Another consultant to foreign investors into English soccer put it more bluntly: London, he said, acts as a “giant magnet to money.” Increasingly, that magnet is powerful enough to bend and shape the very landscape of the Premier League.
Ten years ago, on the eve of the 2008-9 season, six teams in English soccer’s top division came from the capital and its general vicinity. Nine, by contrast, hailed from England’s North West, representing not only the powerhouses of Manchester and Liverpool, but also towns like Blackburn, Wigan and Bolton. Soccer’s other traditional heartlands — the Midlands, around Birmingham, and Yorkshire and the North East, home of Newcastle and Sunderland — took up the remaining five spots.
A decade on, the picture has reversed. When the Premier League opens its new season Friday, it will do so with two teams from the Midlands (Leicester and West Bromwich Albion), one apiece from Yorkshire (Huddersfield), the North East (Newcastle) and Wales (Swansea City), and only six from the North West.
That leaves almost half the division filled with teams from London and nearby areas, and from England’s affluent south coast. Inexorably, it seems the power base of English soccer is shifting south.
When Gino Pozzo — scion of the family that has long owned the Italian team Udinese — was looking for an English club to buy, he considered several factors. “The profile of the club, the fan base, the potential for growth,” all came into consideration, he said. “But just as with any business, geography is important.”
He and his father, Giampaolo, looked at a number of prospective teams but ultimately settled on Watford, on the northern edge of London’s urban sprawl. “Being close to London has a lot of advantages, and in a globalized game, you have to try to find as many as you can,” he said.
Principally, Pozzo said, London appeals to overseas players. Watford’s training facility sits next to Arsenal’s on the M25, the highway that rings London and, for many inside the city, marks the boundary of civilization.
“It is a great reference,” Pozzo said. “When we are talking to a player, we can say that the place they will work the most is next to Arsenal. They know that moving to Watford, they will have exactly the same experience of work as they would if they were moving to Arsenal.”
London’s pull on imported players is well established. In 2014, Alexis Sánchez acknowledged that he turned down a move to Liverpool in favor of Arsenal because he preferred to live in the city. Years earlier, in the days when Liverpool had a substantial Spanish enclave, Fernando Torres and his countrymen would regularly take the train to the capital on their days off.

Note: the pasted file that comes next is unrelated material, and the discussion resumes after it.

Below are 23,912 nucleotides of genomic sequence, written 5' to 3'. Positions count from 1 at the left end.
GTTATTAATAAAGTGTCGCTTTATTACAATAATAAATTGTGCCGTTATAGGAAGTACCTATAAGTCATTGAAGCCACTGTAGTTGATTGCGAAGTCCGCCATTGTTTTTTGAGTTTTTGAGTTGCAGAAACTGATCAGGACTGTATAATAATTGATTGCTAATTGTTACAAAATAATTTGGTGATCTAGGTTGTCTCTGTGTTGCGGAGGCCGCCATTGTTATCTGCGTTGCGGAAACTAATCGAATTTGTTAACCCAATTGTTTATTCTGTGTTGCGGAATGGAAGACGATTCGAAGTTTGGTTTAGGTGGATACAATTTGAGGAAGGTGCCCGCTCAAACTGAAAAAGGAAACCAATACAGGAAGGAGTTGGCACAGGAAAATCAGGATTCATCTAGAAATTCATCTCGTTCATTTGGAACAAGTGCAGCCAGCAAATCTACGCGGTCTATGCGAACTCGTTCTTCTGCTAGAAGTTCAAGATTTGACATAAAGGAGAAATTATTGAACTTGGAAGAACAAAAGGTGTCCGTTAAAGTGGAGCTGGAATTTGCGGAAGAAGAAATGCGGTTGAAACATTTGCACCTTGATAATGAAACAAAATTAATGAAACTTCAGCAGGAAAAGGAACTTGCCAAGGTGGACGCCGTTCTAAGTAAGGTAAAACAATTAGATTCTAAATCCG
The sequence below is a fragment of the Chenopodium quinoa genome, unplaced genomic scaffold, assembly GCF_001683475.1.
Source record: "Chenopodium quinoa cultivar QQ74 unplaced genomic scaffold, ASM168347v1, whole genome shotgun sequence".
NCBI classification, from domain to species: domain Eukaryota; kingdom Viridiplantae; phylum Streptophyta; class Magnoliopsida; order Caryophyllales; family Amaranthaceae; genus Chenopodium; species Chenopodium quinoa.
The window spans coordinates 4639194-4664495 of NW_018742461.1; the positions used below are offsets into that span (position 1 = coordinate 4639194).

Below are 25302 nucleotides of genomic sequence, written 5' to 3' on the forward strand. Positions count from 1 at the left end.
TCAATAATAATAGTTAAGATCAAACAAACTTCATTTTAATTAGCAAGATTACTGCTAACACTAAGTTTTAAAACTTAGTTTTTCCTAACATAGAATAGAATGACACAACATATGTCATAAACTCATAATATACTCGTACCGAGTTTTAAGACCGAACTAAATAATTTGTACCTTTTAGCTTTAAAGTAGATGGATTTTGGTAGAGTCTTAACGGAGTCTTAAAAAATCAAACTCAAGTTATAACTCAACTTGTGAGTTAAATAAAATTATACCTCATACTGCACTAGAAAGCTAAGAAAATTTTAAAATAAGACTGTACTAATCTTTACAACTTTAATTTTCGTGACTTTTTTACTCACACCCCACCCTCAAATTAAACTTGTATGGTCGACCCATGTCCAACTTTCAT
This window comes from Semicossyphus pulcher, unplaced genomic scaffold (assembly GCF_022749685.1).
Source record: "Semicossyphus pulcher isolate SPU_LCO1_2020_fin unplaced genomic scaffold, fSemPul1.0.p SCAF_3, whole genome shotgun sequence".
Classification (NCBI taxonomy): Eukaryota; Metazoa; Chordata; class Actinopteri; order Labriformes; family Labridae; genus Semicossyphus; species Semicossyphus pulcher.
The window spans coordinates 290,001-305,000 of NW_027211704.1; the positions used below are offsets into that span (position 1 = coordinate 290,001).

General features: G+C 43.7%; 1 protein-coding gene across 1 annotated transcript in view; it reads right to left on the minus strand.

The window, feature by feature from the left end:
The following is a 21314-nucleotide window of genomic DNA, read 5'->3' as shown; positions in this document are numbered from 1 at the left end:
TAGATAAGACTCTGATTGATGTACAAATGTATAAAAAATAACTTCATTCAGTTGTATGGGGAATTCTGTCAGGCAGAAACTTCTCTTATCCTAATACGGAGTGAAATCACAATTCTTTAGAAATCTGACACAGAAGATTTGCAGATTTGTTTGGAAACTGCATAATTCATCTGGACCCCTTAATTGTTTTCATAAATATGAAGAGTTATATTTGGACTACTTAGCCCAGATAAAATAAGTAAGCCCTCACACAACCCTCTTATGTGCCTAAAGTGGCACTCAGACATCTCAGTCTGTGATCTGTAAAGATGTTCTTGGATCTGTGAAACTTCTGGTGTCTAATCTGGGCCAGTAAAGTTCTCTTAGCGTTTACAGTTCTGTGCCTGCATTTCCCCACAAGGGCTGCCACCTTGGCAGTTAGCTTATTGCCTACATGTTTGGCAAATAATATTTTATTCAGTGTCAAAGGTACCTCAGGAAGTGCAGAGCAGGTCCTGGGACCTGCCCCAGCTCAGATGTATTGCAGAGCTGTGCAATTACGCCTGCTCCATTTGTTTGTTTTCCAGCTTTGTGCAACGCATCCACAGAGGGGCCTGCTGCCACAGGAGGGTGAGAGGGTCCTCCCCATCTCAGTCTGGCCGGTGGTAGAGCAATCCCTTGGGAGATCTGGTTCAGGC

Today, a number of players at clubs in the regions — even English ones — commute to work from London. Midfielder Morgan Schneiderlin signed for Southampton as a young player partly because it was close to London, and partly because it was so close to his native France that he could still listen to French radio. At least one team in the North East, conscious of all of that, reportedly has toyed with the idea of moving its training base to London to make it a more enticing destination.
It is not just players, however, who are drawn south. That is where the money is, something recognized by both Manchester clubs and Liverpool, all of whom now boast commercial offices in the capital, an acceptance that their most important revenue streams do not rise in their hometowns.
That, in particular, gives clubs in and near the city an advantage with potential investors.
“Obviously, if the choice is between buying Liverpool and Crystal Palace, then Liverpool, a globally recognized name, is a worldwide opportunity,” Gans said. “But all things being equal, London would ideally be the preference, across the board.”
In part, that is a straightforward business decision: Everything from the value of land to the price of tickets is higher in London, making any club a potentially more lucrative investment. When Shahid Khan, owner of the N.F.L.’s Jacksonville Jaguars, decided to invest in Fulham in 2013 — then of the Premier League — the location of the club’s atmospheric, romantic stadium on the banks of the Thames was not the only attraction. Just as important was the fact that the stadium’s roof is visible on the Heathrow flight path, making it valuable real estate for any advertiser hoping to expose a product to tens of millions of potential customers.
“There is a London premium,” said David Bick, chairman of Square1 consulting, a financial public-relations firm that has been engaged by a number of prospective owners. “A club worth a billion in the north would be worth a billion and a half in London.”
There is more at play, however, than mere economics. London can offer more of everything to an overseas investor: more lavish homes, more exclusive lifestyle, more international schools for the children, more flights home, more trips to the theater after games and, crucially, more status. The same attraction holds for their contemporaries in other industries, and the executives they employ to run their clubs. As with players, London tends to get first pick.
Not every club in the capital has a happy story to tell, of course. Foreign investment has proved disastrous and unpopular at Charlton and at Leyton Orient. Khan’s reign at Fulham began with relegation. Even Arsenal fans are hardly universally enraptured by Stan Kroenke’s stewardship. London’s magnetism is not always a magic bullet.
The evidence, though, would suggest that it is sufficiently strong that it is exerting a considerable influence on the demographics of the English game. Soccer’s historical heartlands in the country lie in the North. Its 21st century heartbeat, though, is increasingly in — or as close as a private jet can get to — London.
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